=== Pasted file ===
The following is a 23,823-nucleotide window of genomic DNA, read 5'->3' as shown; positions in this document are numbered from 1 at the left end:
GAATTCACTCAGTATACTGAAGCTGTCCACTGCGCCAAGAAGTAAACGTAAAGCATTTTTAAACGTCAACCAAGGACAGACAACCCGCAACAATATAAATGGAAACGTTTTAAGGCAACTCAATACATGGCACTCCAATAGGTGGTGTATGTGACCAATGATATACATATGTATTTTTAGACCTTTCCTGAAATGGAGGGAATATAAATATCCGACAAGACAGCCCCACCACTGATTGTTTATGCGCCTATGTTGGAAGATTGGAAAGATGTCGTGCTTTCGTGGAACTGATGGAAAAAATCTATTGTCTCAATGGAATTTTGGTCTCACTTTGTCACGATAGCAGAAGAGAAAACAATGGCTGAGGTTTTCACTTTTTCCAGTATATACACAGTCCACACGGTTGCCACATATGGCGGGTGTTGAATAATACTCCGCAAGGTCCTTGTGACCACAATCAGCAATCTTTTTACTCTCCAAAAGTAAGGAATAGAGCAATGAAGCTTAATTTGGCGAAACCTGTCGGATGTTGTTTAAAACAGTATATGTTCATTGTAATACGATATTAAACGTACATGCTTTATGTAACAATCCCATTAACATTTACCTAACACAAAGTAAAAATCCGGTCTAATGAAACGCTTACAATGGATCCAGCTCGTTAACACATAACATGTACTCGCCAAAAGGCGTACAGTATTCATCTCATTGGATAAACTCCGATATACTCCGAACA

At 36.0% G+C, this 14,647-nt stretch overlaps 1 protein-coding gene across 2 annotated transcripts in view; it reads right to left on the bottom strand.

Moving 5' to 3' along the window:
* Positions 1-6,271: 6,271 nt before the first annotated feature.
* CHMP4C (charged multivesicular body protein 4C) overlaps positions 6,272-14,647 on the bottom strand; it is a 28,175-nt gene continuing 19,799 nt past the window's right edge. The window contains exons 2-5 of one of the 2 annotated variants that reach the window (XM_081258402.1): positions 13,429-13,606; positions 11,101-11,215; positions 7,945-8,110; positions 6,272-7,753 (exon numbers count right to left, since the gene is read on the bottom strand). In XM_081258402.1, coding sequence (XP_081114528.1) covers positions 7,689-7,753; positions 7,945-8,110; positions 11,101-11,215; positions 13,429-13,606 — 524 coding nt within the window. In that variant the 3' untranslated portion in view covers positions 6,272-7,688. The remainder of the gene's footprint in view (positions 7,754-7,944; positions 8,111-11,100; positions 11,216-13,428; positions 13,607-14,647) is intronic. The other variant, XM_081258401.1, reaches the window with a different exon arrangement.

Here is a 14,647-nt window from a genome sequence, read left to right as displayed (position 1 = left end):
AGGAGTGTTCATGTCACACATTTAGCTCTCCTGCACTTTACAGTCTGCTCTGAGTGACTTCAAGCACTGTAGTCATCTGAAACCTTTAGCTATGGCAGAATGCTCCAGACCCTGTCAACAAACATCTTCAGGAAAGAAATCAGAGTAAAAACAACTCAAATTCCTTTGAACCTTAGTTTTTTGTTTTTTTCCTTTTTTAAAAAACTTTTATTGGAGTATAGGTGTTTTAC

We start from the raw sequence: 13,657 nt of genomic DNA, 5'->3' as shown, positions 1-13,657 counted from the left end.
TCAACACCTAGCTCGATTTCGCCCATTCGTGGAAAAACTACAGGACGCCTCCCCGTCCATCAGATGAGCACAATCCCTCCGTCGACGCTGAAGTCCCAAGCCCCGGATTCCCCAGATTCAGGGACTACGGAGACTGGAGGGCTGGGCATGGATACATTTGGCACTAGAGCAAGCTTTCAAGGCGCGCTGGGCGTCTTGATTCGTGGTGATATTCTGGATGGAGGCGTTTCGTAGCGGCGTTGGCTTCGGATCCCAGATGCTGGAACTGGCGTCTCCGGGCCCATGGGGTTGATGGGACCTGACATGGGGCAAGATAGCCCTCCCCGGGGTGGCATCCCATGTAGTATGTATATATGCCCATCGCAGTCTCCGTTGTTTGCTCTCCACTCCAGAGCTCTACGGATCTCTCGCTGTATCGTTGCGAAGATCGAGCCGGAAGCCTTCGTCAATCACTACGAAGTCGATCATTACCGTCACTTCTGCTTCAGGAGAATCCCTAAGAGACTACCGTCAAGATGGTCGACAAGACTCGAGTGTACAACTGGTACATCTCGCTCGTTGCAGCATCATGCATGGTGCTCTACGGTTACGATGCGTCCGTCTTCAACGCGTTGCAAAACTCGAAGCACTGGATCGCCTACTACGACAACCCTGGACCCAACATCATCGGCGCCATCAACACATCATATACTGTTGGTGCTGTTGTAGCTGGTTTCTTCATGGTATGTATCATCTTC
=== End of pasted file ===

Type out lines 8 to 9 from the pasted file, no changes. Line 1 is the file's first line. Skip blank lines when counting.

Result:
AGGAGTGTTCATGTCACACATTTAGCTCTCCTGCACTTTACAGTCTGCTCTGAGTGACTTCAAGCACTGTAGTCATCTGAAACCTTTAGCTATGGCAGAATGCTCCAGACCCTGTCAACAAACATCTTCAGGAAAGAAATCAGAGTAAAAACAACTCAAATTCCTTTGAACCTTAGTTTTTTGTTTTTTTCCTTTTTTAAAAAACTTTTATTGGAGTATAGGTGTTTTAC

We start from the raw sequence: 13,657 nt of genomic DNA, 5'->3' as shown, positions 1-13,657 counted from the left end.